How do you arrive at a sale price for a restaurant that is in a leased space?
– Pat and Jerry’s Restaurant, Auburn, Mich.
Valuing a restaurant is always tricky because you need to separate the real assets and liabilities of the company from the value of the brand. For example, a pizza shop in a strip mall has valuable assets like its equipment and perhaps a favorable location and good lease that could interest a buyer. But guests may not care that they are buying a slice of pizza from John’s Pizza or Joe’s Pizza as long as the quality is reasonable. In that case, the brand adds limited value. Conversely, a restaurant known for signature items, a franchise, or an operation with a strong following and good marketing list will have value beyond its tangible assets.
Harris Eckstut, a Philadelphia-based restaurant consultant, says, “The simplistic [answer] is ‘the value of the business is what a person is willing to pay’—but a really bad response.”
In a way, it’s a great response. An attractive operation with a good brand may attract buyers who will pay more than market rate. A buyer may see operational inefficiencies and have confidence that they can do better. Hubris can be a good thing for a seller.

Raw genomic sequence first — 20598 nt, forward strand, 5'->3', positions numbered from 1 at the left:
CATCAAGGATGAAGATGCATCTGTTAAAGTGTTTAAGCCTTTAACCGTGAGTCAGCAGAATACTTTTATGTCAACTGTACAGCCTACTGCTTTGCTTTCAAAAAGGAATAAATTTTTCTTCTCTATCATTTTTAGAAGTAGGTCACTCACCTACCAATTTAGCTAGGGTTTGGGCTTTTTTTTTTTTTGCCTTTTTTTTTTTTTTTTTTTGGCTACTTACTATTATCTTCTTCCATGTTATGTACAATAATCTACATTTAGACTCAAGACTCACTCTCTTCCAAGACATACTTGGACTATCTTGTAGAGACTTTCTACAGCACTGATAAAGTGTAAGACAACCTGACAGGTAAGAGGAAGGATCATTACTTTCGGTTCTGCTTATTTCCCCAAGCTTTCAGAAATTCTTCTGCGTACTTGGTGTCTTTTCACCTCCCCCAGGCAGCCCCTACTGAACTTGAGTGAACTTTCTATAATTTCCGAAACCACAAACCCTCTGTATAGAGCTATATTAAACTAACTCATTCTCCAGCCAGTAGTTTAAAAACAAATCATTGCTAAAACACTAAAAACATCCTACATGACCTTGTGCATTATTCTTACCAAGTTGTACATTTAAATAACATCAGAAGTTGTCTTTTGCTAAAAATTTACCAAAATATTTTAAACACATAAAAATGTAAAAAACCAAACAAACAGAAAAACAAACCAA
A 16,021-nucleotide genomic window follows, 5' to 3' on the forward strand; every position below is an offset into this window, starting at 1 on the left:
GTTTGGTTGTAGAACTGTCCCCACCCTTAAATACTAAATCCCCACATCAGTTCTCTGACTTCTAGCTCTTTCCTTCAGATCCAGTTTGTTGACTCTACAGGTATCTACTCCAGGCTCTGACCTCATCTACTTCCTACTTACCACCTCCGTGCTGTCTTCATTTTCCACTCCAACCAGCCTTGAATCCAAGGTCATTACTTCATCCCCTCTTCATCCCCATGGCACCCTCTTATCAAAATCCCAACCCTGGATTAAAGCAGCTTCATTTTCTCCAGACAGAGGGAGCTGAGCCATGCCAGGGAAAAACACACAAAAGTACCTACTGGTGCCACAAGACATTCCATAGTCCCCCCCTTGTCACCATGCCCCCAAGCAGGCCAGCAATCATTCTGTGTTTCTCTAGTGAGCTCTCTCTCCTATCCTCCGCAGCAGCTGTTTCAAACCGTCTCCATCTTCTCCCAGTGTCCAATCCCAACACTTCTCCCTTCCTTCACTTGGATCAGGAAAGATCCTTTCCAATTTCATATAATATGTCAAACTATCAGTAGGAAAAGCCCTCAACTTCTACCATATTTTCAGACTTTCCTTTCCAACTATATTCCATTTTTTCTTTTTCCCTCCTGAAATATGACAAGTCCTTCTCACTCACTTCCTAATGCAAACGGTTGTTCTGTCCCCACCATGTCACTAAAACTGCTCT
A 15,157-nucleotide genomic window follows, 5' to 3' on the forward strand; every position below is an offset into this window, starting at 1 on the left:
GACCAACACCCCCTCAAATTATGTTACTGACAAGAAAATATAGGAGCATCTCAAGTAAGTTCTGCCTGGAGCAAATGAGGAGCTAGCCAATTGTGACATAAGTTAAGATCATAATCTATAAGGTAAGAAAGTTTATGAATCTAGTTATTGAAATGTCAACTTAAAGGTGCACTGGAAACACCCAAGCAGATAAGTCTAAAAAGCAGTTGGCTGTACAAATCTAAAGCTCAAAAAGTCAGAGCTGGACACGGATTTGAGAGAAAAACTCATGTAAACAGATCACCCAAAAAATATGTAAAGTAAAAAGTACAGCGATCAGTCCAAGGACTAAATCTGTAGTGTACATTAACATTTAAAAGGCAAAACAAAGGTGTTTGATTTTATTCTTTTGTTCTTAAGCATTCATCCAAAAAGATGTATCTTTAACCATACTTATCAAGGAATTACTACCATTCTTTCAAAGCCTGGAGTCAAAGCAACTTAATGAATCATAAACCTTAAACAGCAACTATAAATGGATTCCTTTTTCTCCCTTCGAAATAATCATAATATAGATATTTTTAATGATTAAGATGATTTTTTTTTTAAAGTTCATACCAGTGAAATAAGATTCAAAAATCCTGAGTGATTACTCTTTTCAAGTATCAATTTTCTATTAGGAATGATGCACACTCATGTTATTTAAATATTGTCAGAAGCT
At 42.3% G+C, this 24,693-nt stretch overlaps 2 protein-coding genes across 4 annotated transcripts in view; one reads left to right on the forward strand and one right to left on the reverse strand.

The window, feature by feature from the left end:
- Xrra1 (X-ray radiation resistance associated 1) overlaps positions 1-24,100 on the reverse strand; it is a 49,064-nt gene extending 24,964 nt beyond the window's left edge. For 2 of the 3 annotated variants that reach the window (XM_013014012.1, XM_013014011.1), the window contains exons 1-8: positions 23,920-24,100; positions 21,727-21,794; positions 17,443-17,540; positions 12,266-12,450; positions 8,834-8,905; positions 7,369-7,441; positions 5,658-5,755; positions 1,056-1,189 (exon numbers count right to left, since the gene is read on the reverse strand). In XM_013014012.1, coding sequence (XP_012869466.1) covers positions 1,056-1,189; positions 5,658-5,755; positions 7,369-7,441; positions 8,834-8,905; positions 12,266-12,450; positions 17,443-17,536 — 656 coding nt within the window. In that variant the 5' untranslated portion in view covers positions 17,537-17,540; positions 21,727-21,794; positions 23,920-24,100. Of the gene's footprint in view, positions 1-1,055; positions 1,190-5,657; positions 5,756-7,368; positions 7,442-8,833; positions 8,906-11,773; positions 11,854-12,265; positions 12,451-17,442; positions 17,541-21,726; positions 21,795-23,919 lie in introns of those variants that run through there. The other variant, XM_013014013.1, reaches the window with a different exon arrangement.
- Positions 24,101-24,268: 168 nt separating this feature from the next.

But to put some real numbers on the value of the restaurant, here is what Eckstut recommends: “Some buyers/brokers will base [the value] on a percentage of last three years of sales—oftentimes 10%—assuming a 10% profit. Others will base it on net profit for the past three to five years. Either way, the seller has to produce the documentation to prove the sales and profits. A good business broker who has experience in selling restaurants is a reliable resource. He/she can review the tax returns and lease and from knowledge of the market and experience can establish a ‘saleable’ price.”
Other factors that can add value to the sale price, Eckstut says, include:
• Equipment, furniture and fixtures, which he cautions lose value dramatically after use.
• Liquor license—in some municipalities, the most valuable asset.
• Lease terms—if assignable, with favorable terms and with a good length of time remaining.
This is an area where a good broker with restaurant expertise will be well worth the fee. As always, consult with your attorney and restaurant association to get location-specific resources and insight.